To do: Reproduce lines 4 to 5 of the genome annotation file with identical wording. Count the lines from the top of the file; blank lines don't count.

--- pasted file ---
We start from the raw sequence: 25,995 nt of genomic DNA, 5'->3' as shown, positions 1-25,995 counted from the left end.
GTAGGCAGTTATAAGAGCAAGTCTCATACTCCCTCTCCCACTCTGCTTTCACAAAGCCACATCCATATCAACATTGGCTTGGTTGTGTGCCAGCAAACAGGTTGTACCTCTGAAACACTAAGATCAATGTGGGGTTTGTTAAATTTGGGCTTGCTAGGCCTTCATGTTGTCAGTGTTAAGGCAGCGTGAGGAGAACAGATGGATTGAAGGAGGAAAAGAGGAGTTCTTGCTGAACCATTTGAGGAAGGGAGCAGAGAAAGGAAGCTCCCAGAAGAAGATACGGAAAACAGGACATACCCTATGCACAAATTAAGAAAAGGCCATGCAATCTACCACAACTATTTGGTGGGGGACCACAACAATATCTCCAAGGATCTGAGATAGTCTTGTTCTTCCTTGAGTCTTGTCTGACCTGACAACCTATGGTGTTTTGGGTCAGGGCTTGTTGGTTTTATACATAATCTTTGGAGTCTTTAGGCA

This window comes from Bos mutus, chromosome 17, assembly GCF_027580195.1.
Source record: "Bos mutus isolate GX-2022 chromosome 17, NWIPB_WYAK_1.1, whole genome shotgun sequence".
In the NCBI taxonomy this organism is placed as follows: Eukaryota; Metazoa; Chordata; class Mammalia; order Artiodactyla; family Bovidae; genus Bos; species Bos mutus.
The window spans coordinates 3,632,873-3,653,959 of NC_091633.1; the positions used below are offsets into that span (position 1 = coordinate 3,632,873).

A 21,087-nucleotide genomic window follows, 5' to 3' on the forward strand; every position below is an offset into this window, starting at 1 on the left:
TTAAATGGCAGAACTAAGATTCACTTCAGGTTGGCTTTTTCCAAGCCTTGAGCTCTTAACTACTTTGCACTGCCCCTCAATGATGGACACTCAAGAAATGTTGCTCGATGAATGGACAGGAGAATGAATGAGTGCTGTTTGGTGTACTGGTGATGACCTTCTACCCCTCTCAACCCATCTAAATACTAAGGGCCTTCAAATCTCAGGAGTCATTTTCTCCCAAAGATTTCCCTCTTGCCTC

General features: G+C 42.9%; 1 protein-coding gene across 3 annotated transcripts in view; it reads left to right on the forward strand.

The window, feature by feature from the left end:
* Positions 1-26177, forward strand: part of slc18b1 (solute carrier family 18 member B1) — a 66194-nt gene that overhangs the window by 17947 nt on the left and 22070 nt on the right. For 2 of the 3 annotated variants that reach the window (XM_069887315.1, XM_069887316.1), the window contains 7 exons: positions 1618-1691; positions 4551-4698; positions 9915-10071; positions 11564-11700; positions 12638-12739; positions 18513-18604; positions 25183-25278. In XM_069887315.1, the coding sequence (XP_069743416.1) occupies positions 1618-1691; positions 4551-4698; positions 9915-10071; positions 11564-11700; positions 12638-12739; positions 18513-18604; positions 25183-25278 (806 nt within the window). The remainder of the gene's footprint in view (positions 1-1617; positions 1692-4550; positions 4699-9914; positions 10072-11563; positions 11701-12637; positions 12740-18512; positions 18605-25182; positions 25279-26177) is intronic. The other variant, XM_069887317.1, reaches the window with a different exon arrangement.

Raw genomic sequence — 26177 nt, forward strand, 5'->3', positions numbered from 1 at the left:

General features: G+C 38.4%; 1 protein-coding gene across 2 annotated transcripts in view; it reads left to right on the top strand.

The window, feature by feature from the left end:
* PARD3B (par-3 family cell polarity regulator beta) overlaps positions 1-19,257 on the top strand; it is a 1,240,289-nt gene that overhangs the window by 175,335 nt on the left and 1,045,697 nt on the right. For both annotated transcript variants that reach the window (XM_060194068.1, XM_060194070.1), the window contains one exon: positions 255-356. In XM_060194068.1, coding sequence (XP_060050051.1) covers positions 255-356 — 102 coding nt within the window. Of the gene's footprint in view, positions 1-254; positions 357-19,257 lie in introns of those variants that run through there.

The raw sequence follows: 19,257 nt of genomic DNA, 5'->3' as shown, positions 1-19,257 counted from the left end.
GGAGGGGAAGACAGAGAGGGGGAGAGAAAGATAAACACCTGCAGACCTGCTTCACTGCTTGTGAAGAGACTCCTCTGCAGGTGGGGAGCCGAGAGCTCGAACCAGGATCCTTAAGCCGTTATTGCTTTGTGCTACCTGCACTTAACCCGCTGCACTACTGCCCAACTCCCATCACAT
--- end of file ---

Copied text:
Source record: "Bos mutus isolate GX-2022 chromosome 17, NWIPB_WYAK_1.1, whole genome shotgun sequence".
In the NCBI taxonomy this organism is placed as follows: Eukaryota; Metazoa; Chordata; class Mammalia; order Artiodactyla; family Bovidae; genus Bos; species Bos mutus.